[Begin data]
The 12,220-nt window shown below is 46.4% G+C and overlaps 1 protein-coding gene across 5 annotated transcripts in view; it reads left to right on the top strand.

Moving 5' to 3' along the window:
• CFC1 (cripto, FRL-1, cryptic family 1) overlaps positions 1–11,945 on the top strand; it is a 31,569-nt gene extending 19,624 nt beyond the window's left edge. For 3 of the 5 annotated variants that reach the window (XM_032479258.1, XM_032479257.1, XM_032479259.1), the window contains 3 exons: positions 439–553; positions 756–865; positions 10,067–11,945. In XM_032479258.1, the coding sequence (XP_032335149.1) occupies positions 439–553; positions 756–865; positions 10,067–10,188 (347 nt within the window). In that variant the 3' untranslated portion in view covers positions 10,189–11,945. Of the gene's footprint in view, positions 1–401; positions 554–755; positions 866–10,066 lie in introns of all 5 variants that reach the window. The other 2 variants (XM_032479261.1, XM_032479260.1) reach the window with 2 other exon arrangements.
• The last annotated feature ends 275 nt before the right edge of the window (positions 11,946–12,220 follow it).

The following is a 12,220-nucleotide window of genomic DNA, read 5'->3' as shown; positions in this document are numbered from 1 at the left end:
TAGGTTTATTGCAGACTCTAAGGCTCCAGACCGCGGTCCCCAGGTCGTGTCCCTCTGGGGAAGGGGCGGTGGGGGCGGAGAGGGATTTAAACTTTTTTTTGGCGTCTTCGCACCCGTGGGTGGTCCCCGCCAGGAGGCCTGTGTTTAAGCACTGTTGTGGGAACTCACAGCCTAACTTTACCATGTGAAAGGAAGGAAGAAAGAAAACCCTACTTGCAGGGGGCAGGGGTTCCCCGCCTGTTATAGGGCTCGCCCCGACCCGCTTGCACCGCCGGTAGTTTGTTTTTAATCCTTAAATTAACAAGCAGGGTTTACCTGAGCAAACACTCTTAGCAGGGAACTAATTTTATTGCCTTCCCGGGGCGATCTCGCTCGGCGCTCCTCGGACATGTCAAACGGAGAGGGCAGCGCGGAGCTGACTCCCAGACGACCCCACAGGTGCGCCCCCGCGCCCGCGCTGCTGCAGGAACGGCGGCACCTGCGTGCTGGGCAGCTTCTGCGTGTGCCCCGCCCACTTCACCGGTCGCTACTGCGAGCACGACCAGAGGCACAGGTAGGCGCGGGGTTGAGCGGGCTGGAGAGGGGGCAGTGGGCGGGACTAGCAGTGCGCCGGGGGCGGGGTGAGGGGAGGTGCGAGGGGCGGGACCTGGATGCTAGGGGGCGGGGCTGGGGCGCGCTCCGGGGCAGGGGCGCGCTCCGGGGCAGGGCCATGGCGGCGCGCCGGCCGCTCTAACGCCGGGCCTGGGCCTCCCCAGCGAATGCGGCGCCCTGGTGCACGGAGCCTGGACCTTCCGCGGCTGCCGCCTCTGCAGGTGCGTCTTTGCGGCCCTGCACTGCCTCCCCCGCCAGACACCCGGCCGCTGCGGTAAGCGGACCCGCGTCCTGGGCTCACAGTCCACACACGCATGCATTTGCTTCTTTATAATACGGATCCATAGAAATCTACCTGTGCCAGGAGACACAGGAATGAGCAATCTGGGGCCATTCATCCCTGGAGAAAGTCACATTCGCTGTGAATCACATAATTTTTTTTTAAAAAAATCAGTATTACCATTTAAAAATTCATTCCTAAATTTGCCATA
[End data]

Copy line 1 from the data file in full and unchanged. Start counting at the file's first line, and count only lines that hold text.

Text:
The 12,220-nt window shown below is 46.4% G+C and overlaps 1 protein-coding gene across 5 annotated transcripts in view; it reads left to right on the top strand.